B. Conclusions of Law
"The very reason of the summary judgment procedure is to pierce the pleadings and to assess the proof in order to see whether there is a genuine need for trial." Advisory Committee Notes on Rule 56, Federal Civil Judicial Procedure and Rules (West Ed. 1989). Moreover, "district courts are widely acknowledged to possess the power to enter summary judgment sua sponte, so long as the opposing party was on notice that she had to come forward with all of her evidence." Celotex Corp. v. Catrett, 477 U.S. 317, 326, 106 S.Ct. 2548, 91 L.Ed.2d 265 (1986). Accord, Routman v. Automatic Data Processing, Inc., 873 F.2d 970, 971 (6th Cir. 1989).
In Anderson v. Liberty Lobby, Inc., 477 U.S. 242, 106 S.Ct. 2505, 91 L.Ed.2d 202 (1986), the United States Supreme Court explained the nature of a motion for summary judgment:
Rule 56(c) of the Federal Rules of Civil Procedure provides that summary judgment shall be rendered forthwith if the pleadings, depositions, answers to interrogatories, and admissions on file, together with the affidavits, if any, show that there is no genuine issue as to any material fact and that the moving party is entitled to a judgment as a matter of law.' By its very terms, this standard provides that the mere existence of some alleged factual dispute between the parties will not defeat an otherwise properly supported motion for summary judgment; the requirement is that there be no genuine issue of material fact.
As to materiality, the substantive law will identify which facts are material. Only disputes over facts that might affect the outcome of the suit under the governing law will properly preclude the entry of summary judgment. Factual disputes that are irrelevant or unnecessary will not be counted.
477 U.S. at 247-48 (emphasis in the original and added in part). Earlier the Supreme Court defined a material fact for Rule 56 purposes as "[w]here the record taken as a whole could not lead a rational trier of fact to find for the nonmoving party, there is no genuine issue for trial.'" Matsushita Electrical Industrial Co. v. Zenith Radio Corp., 475 U.S. 574, 587, 106 S.Ct. 1348, 1356, 89 L.Ed.2d 538 (1986) (citations omitted).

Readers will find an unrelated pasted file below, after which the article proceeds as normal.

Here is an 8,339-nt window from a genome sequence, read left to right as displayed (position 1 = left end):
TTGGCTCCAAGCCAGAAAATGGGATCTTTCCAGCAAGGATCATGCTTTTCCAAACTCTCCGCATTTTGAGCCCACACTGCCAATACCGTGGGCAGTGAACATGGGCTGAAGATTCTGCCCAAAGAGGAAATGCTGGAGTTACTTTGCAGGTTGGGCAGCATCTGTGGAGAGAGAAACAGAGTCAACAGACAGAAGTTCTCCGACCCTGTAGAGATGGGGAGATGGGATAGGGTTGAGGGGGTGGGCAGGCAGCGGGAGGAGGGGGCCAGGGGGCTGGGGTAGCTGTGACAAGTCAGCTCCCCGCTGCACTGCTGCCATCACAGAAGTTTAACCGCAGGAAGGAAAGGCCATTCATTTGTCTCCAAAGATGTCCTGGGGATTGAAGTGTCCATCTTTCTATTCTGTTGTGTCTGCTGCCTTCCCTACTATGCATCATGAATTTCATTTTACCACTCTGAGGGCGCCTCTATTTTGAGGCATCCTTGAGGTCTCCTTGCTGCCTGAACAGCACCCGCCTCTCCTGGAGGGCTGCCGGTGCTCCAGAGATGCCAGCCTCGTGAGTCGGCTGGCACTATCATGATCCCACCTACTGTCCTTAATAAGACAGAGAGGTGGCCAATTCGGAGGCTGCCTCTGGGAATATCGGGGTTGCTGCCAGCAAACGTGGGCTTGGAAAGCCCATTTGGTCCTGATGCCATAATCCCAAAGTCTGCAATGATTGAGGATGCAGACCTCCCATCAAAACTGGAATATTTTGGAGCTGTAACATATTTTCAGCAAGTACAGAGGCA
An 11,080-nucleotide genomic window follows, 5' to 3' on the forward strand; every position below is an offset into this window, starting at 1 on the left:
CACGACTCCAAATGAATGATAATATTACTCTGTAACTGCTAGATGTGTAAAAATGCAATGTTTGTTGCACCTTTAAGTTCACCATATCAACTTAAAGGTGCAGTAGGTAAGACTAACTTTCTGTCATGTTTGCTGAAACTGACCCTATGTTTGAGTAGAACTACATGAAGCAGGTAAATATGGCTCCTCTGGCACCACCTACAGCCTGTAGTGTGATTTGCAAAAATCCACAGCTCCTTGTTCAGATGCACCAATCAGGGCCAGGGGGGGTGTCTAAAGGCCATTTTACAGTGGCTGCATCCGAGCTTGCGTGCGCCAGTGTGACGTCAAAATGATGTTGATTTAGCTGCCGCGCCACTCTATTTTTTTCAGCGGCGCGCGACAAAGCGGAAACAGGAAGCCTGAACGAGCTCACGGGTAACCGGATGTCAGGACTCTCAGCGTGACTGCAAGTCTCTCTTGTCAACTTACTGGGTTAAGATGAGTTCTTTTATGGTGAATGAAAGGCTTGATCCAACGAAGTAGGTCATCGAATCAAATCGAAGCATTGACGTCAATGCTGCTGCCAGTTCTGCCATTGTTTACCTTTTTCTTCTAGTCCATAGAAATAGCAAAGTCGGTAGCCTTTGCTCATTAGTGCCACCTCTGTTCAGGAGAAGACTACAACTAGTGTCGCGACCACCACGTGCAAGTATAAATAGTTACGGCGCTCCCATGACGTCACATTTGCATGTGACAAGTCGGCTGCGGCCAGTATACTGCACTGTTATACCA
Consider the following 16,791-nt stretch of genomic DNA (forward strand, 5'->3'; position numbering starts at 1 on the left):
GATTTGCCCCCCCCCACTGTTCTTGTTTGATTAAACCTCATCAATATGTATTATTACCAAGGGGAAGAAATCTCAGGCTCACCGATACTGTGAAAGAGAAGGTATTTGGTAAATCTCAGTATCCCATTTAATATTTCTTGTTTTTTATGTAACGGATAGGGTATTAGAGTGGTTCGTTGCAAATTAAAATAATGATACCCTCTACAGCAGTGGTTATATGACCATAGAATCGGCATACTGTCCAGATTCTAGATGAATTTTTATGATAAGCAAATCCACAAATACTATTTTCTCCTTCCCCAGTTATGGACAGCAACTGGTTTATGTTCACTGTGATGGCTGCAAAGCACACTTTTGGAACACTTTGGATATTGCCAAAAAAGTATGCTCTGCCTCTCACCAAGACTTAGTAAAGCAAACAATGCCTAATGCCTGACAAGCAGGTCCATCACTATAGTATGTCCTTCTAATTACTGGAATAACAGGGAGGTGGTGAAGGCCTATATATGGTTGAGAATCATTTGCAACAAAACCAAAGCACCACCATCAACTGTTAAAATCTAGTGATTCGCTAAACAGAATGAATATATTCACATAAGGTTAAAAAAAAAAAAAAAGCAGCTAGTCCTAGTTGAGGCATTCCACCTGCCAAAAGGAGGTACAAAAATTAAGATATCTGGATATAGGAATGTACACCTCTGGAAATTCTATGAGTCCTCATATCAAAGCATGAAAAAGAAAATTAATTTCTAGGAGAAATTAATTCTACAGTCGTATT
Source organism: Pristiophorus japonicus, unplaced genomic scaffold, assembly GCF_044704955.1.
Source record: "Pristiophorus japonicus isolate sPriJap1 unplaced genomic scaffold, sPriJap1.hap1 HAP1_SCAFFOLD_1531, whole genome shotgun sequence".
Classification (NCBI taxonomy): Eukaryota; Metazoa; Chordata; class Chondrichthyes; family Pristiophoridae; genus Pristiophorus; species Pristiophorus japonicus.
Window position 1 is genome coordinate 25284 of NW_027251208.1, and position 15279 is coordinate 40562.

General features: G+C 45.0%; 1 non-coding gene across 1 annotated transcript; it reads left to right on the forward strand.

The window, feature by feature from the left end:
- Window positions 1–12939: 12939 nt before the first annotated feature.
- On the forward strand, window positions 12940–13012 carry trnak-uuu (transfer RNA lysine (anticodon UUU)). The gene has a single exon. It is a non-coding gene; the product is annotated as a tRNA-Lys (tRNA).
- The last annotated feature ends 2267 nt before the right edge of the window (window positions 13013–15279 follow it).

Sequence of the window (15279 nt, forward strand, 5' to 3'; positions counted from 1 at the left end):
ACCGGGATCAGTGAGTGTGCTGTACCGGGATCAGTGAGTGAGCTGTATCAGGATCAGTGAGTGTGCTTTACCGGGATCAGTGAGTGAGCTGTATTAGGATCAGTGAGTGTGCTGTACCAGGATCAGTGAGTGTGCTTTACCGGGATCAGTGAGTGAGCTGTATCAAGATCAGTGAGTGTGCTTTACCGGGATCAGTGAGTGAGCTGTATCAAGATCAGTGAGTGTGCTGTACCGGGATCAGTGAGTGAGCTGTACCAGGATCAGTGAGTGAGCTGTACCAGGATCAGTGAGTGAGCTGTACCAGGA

A motion for summary judgment is to be considered after adequate time for discovery. Celotex Corp. v. Catrett, 477 U.S. 317, 326, 106 S.Ct. 2548, 91 L.Ed.2d 265 (1986). Where there has been a reasonable opportunity for discovery, the party opposing the motion must make an affirmative showing of the need for additional discovery after the filing of a motion for summary judgment. Emmons v. McLaughlin, 874 F.2d 351, 355-57 (6th Cir. 1989). But see Routman v. Automatic Data Processing, Inc., 873 F.2d 970, 971 (6th Cir. 1989).
There is a certain framework in considering a summary judgment motion as to the required showing of the respective parties as described by the Court in Celotex
Of course, a party seeking summary judgment always bears the initial responsibility of informing the district court of the basis for its motion, and identifying those portions of "the pleadings, depositions, answers to interrogatories, and admissions on file, together with the affidavits, if any, " which it believes demonstrate the absence of a genuine issue of material fact.... [W]e find no express or implied requirement in Rule 56 ...